“Ten years ago, we all ‘knew’ that the giant planets formed by core accretion,” says Boss. Ten years from now, he says, textbooks may tell a different story–that giant planets grew up in a hurry.


Modeling planet formation

Origins of underlying theory go back a couple centuries

The notion that our solar system’s planets emerged from a swirling disk of gas and dust dates back more than 2 centuries. Prussian philosopher Immanuel Kant had the idea first. In a 1755 treatise, he noted that several properties indicated that all the planets arose from some common material source that had originally enveloped the sun. All the known planets seemed to orbit in nearly the same plane and direction about the sun, rotated in that same direction, and have moons that orbit about their planets in the same direction. French mathematician and astronomer Pierre-Simon Laplace presented a more quantitative argument in 1796. The origin of the solar system, he asserted, was “a large nebula [that] rotated and because of the gravitation of mass to its center, a sun formed itself in the middle and condensed. The outer parts of the nebula broke into rings, and the rings rolled themselves into globes–the planets.”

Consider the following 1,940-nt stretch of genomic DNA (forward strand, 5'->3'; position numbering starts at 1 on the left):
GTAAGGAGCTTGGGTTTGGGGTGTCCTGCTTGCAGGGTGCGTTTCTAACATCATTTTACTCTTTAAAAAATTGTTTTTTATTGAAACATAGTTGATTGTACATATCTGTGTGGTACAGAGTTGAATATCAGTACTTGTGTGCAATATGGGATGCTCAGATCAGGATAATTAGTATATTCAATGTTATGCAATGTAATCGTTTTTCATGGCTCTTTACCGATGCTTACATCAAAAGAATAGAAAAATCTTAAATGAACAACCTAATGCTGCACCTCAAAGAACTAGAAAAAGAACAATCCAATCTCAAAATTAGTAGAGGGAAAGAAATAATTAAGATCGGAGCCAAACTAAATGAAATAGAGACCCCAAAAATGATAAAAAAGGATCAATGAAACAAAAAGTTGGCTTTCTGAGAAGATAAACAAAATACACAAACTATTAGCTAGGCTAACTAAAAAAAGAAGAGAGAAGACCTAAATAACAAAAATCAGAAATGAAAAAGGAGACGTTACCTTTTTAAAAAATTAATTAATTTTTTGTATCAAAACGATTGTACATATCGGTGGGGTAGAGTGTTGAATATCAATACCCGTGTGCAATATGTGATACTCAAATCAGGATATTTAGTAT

In listing their reasons for assuming that planets were born from a swirling disk of matter, Laplace and Kant weren’t entirely on target. In fact, Venus and Uranus, which was discovered in 1781, rotate opposite to the direction of the other planets. Moreover, some moons are now known to orbit in the opposite direction from the others.

With the recent discovery of more than 100 massive extrasolar planets, there’s a new focus on planet origins. The scenario proposed by Kant and Laplace provides the basis for the two major models.